Choosing the right sailboat requires investigation into the design components, dexterity and stability. A simple equation called the capsize screening formula assesses a boat’s likelihood to capsize and its ability to get out of an inverted position.
This rating provides a quick method to weed out unsafe boats. However, there are other vital factors to examine, as well.
Stability Design Elements
Determining a boat’s stability helps you understand how it will fair in the worst conditions at sea. Consider the following characteristics before you purchase your vessel:
- The shape and design of the hull
- The ballast location that indicates weight distribution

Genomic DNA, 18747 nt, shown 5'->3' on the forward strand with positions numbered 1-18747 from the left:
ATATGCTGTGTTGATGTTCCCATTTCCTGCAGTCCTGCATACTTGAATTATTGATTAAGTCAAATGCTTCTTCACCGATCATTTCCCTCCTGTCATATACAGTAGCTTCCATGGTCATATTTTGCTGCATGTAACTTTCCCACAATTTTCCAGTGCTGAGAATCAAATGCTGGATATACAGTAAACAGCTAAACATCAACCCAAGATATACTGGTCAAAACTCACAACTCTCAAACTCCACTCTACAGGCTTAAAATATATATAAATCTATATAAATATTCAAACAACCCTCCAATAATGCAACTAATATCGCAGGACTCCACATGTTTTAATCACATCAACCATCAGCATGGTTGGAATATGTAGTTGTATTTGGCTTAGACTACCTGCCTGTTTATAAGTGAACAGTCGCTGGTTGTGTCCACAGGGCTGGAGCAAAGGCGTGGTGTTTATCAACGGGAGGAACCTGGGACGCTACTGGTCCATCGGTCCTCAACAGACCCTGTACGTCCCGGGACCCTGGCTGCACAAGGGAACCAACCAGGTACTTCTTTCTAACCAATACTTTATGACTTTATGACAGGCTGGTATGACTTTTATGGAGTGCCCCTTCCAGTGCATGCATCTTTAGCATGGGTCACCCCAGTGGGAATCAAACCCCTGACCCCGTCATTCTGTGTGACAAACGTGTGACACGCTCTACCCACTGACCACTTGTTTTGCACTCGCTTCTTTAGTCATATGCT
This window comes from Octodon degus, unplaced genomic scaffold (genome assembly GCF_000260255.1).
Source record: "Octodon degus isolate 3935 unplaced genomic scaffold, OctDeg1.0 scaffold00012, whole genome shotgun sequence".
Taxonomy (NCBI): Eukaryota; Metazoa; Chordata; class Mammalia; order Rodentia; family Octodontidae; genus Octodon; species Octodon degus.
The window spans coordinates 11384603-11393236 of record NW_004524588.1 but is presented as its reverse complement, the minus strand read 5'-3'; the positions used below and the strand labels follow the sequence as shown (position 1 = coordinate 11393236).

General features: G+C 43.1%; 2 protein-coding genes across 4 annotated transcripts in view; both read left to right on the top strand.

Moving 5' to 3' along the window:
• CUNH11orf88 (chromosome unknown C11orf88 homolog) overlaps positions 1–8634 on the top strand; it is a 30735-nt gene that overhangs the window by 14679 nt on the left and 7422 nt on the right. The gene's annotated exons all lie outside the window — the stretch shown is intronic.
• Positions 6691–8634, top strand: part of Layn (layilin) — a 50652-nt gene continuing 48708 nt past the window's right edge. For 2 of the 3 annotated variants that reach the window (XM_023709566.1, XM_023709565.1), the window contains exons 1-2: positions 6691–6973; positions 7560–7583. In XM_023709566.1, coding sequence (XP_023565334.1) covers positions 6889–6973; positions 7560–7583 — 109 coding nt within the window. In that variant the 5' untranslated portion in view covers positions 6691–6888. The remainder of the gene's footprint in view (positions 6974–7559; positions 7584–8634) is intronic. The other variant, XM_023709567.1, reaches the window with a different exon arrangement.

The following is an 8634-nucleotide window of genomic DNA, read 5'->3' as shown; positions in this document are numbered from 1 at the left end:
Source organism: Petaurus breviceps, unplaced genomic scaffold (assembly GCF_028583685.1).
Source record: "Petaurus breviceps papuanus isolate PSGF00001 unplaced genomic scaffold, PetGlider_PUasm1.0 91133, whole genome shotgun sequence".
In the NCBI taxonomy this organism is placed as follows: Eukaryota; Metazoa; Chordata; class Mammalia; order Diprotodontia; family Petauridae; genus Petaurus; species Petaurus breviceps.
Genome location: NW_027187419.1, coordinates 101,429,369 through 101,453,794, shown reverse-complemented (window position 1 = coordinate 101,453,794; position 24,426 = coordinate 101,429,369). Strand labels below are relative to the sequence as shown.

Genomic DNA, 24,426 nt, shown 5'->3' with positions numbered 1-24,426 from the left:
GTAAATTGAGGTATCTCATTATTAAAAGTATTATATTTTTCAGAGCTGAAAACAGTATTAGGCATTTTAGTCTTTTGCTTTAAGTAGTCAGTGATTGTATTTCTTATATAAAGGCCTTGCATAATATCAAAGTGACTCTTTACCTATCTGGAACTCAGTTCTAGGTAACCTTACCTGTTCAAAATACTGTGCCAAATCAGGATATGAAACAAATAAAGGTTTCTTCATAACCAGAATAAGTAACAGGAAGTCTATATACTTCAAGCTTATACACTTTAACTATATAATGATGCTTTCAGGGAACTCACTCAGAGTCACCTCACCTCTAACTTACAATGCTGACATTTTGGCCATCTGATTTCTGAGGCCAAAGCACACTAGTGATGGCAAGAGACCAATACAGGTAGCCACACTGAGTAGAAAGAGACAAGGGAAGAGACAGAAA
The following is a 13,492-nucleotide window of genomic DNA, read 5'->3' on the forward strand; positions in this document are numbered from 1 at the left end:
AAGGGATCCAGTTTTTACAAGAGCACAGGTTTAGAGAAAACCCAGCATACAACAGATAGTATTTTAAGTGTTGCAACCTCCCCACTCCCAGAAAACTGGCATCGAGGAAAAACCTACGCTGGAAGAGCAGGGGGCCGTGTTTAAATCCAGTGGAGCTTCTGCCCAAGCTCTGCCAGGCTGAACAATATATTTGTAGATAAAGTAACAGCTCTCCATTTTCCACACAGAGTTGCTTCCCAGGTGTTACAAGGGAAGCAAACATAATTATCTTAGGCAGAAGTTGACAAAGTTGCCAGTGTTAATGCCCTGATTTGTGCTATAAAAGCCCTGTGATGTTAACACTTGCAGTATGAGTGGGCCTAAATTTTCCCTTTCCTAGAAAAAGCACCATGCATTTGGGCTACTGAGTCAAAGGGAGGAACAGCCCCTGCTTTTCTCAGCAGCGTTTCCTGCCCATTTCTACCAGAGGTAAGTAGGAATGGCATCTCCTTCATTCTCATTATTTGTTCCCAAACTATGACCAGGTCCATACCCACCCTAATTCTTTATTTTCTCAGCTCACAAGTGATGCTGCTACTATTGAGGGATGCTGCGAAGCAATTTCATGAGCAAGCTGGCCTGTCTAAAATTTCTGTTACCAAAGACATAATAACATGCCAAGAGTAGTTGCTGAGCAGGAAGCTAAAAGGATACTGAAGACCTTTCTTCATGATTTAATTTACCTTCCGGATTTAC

- The measurement between the center of buoyancy and the center of gravity
- The amount of beam
- The width of the boat
Capsize Screening Formula
In addition to assessing a boat’s specific construction features, you can get an idea of overall stability by calculating the capsize likelihood. Use the following equation to determine the capsize rating: Boat’s Maximum Beam (measured in feet) / Cube Root (Gross Displacement/64). This formula compares a boat’s beam with its displacement and provides a guide to assess the general stability. A lower resulting number indicates the sailboat is less likely to capsize. A rating of over 2.0 could indicate a potential safety issue.
Taking the time to ensure your sailboat is stable before you hit the water is essential. The capsize screening formula helps you identify the best candidates for a safe and enjoyable sailing experience.